Biology, Feature Post, Other

7 new luminescent mushroom species discovered

shrooms1Man I tell you, you can never have enough mushrooms… it’s really hard to put my finger on it, but for some reason they’re just really awesome; and glow in the dark mushrooms, that’s even more awesome. Not one, but seven of these new species were discovered, increasing the number of luminescent fungi from 64 to 71 (71 species of mushrooms that glow in the dark… that’s really something).

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Reported in today’s journal of Mycologia, these discoveries also shed some light on the evolution of luminescence. San Francisco State University Biology Professor Dennis Desjardin and colleagues discovered the fungi in Belize, Brazil, Dominican Republic, Jamaica, Japan, Malaysia and Puerto Rico and these discoveries mean four species that are absolutely new and three new reports of luminescence in already known species. What’s really interesting is that three quarters of these glowing shrooms belong to the Mycena genus, a group that feed off and decompose organic matter as a source of nutrients.

“What interests us is that within Mycena, the luminescent species come from 16 different lineages, which suggests that luminescence evolved at a single point and some species later lost the ability to glow,” said Desjardin

“It’s pretty unusual to find this many luminescent species, typically only two to five percent of the species we collect in the field glow,” Desjardin said. “I’m certain there are more out there.”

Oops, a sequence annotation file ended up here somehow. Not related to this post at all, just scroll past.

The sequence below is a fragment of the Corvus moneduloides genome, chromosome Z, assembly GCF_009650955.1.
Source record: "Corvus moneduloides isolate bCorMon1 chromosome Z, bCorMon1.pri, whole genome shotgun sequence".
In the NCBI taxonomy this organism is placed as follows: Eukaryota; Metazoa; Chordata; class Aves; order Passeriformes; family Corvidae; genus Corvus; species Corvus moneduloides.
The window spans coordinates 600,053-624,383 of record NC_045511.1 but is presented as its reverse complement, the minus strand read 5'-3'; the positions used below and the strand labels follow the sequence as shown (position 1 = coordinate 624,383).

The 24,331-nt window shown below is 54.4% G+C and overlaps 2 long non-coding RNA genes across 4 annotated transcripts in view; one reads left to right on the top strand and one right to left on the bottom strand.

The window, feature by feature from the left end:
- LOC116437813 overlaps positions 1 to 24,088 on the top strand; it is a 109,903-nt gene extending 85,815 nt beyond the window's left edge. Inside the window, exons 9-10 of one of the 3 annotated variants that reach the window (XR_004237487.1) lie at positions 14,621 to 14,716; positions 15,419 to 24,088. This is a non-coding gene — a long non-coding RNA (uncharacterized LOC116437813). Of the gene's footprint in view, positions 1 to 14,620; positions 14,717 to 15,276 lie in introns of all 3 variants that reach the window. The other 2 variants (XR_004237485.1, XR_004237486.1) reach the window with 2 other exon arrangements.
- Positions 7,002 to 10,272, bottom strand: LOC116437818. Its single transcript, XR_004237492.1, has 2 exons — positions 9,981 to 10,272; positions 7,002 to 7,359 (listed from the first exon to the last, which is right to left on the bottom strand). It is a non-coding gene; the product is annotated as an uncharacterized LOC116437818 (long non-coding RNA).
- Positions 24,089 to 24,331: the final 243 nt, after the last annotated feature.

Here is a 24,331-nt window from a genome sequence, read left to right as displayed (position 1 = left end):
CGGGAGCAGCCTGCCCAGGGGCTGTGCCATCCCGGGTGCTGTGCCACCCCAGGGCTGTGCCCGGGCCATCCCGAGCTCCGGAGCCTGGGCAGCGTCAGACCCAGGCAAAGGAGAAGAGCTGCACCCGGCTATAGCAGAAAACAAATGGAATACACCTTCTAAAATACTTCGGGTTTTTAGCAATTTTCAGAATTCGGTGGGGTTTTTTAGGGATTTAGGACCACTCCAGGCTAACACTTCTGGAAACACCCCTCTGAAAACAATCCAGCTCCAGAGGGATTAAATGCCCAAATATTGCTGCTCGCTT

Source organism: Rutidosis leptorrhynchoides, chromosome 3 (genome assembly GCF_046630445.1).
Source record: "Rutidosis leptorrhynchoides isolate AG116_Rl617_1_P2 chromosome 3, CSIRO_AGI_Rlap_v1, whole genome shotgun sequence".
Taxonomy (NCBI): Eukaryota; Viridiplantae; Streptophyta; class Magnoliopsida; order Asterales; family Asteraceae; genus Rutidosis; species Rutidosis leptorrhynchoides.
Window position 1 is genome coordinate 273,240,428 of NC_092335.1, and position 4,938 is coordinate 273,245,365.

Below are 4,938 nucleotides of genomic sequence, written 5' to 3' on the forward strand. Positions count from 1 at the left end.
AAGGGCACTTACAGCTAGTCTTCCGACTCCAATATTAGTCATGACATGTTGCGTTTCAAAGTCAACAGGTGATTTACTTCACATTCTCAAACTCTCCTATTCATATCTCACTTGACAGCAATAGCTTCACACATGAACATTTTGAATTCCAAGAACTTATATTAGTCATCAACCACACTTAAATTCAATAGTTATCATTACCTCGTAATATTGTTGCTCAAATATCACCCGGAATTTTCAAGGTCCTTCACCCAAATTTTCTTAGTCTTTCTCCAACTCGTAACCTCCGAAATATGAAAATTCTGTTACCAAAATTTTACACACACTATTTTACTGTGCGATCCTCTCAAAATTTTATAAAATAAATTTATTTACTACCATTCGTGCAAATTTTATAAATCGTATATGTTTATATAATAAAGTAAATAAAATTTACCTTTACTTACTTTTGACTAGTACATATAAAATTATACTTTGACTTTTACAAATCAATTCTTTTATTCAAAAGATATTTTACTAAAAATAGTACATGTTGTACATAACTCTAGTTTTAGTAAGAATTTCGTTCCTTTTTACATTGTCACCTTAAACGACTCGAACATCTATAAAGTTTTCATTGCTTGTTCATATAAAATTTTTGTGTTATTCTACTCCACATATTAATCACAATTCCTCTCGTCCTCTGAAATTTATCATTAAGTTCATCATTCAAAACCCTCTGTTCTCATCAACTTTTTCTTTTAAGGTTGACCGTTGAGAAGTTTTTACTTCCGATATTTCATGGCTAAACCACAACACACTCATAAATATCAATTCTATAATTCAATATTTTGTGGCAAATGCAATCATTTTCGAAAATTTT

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They have already named two of the species Mycena luxaeterna (eternal light) and Mycena luxperpetua (perpetual light), inspired by Mozart’s Requiem, and also by the fact that they glow 24 hours a day. Until today, Desjardin has discovered more than 200 glow in the dark species of mushrooms, and while I’m not sure how useful they really are, one thing’s for sure: they’re really cool.

  • Lucila Rondissone

    When scientist found a glow-in-the-dark protein (Green Flourescent Protein or GFP) from a jellyfish, one may think that they also didn’t know how useful it will become.
    Nowadays, it’s a basic tool for molecular biology. Imagine this: you are trying to trace a protein as it moves inside a cell. You cannot watch it on a regular microscope, so you synthesize an artificial-fusion protein which is your protein glued to GFP. And now, if you use a fluorescence microscope, you can watch the green spot as it moves. Voilá! Now you have a way to see proteins’ movement!
    Then, the scientists created mutants of GFP that glows in different colours: YFP (yellow), RFP (red), BFP (blue), etc. And so, you can have a cell with different fusion proteins and you can watch them at the same time! (not strictly speaking, as you need different channels on the microscope to watch each colour).

  • http://www.zmescience.com Mihai Andrei

    Thanks Lucila! You pointed out the usefulness way better than I was able to